Deans' stroke musings

Changing stroke rehab and research worldwide now.Time is Brain!Just think of all the trillions and trillions of neurons that DIE each day because there are NO effective hyperacute therapies besides tPA(only 12% effective). I have 493 posts on hyperacute therapy, enough for researchers to spend decades proving them out. These are my personal ideas and blog on stroke rehabilitation and stroke research. Do not attempt any of these without checking with your medical provider. Unless you join me in agitating, when you need these therapies they won't be there.

What this blog is for:

Shortly after getting out of the hospital and getting NO information on the process or protocols of stroke rehabilitation and recovery I started searching on the internet and found that no other survivor received useful information. This is an attempt to cover all stroke rehabilitation information that should be readily available to survivors so they can talk with informed knowledge to their medical staff. It's quite disgusting that this information is not available from every stroke association and doctors group.
My back ground story is here:

Saturday, March 4, 2017

Changing Trends of Atherosclerotic Risk Factors Among Patients with Acute Myocardial Infarction and Acute Ischemic Stroke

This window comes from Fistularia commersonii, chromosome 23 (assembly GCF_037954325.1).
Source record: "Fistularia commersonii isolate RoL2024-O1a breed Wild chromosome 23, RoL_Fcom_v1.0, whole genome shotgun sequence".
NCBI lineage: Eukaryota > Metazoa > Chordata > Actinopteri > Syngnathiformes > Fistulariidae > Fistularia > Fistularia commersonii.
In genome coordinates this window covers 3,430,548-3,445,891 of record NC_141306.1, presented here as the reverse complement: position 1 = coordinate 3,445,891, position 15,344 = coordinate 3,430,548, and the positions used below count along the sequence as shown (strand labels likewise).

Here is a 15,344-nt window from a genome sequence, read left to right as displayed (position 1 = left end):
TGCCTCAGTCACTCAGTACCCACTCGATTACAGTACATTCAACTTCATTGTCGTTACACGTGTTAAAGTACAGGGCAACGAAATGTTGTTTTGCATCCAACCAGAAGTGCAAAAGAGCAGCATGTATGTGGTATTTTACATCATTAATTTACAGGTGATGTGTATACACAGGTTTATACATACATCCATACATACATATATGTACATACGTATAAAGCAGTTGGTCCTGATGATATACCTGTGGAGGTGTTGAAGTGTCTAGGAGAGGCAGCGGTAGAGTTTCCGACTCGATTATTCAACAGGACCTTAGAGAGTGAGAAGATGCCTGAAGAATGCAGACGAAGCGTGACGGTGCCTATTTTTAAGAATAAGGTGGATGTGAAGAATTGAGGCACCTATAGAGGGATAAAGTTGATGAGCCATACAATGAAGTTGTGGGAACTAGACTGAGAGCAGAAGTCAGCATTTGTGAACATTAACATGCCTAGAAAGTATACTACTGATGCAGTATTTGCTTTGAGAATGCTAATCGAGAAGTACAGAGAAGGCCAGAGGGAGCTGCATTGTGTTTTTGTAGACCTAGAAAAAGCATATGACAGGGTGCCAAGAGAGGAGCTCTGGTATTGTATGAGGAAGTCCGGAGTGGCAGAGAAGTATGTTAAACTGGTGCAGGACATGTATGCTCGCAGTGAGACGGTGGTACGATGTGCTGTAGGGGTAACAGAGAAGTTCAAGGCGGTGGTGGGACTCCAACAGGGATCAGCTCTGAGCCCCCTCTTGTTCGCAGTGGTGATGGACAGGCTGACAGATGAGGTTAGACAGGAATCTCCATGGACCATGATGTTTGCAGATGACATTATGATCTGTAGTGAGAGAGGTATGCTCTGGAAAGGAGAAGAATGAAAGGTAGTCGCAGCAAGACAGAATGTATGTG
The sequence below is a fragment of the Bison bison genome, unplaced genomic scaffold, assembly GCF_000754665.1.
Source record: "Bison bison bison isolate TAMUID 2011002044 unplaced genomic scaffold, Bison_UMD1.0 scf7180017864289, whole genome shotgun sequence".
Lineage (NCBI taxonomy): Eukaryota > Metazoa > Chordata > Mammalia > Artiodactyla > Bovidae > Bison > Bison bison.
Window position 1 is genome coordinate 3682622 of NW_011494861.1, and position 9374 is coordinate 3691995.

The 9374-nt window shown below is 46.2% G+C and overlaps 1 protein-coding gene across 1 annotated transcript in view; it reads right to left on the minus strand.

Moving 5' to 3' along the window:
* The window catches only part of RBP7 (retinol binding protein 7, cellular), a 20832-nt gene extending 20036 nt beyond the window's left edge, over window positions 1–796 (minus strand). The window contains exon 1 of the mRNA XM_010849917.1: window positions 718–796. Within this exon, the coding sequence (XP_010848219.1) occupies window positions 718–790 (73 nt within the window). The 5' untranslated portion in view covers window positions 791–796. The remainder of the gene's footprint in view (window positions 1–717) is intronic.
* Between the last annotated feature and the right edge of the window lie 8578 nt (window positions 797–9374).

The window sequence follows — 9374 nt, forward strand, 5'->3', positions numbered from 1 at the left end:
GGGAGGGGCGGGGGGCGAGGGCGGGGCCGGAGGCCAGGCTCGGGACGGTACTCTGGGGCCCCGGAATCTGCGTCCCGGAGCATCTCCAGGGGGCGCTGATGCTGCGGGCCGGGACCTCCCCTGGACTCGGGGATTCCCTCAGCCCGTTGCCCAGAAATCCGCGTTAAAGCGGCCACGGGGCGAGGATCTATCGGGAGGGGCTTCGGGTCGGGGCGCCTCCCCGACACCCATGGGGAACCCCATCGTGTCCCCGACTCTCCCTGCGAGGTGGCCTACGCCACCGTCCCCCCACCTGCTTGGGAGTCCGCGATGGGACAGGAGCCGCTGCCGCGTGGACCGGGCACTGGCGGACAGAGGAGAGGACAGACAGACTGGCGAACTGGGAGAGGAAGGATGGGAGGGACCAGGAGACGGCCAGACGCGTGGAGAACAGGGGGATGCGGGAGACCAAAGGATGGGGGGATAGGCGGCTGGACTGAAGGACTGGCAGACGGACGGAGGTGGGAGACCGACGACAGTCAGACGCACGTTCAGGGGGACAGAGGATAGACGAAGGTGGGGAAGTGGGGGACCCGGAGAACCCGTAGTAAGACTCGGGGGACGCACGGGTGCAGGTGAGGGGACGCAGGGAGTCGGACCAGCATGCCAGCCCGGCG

So rather than solving ANY of the fucking problems in stroke, meta-analysis was done that does absolutely nothing for stroke survivors. I blame our total lack of any stroke strategy where researchers should grab the next problem to solve and do research on that.  Uncontrolled stroke research is pretty much useless. No stroke leadership anywhere to be seen.


We aimed to evaluate the secular trends in demographics, risk factors as well as clinical characteristics of patients presenting with acute myocardial infarction (AMI) or acute ischemic stroke (AIS), using a large nationally representative dataset of in-hospital admissions. We used the 2003-2013 Nationwide Inpatient Sample. All admissions with primary diagnosis of AMI or AIS were included. Across 2003-2013, a total of 1,360,660 patients with AMI and 937,425 patients with AIS were included in the study. We noted a progressive reduction in the mean age of patients presenting with AMI and AIS (p-trend <0.001 for all groups), implying that the burden of young patients with these acute syndromes is progressively increasing. In addition, there was a progressive increase in the proportion of patients who are uninsured among patients presenting with AMI and AIS. Furthermore, despite a progressively younger age at presentation, there was an observed increase in the prevalence of atherosclerotic risk factors including hypertension, hyperlipidemia, diabetes, smoking and obesity among patients presenting with AMI or AIS during 2003-2013. Significant disparities were noted in the prevalence of risk factors among various demographic and geographical cohorts. Low socioeconomic status (SES) as well as uninsured patients had a significantly higher prevalence of preventable risk factors like smoking and obesity as compared to the high SES and insured patients respectively. In conclusion, there have been significant changes in the risk factor profile of patients presenting with AMI and AIS over the last decade.

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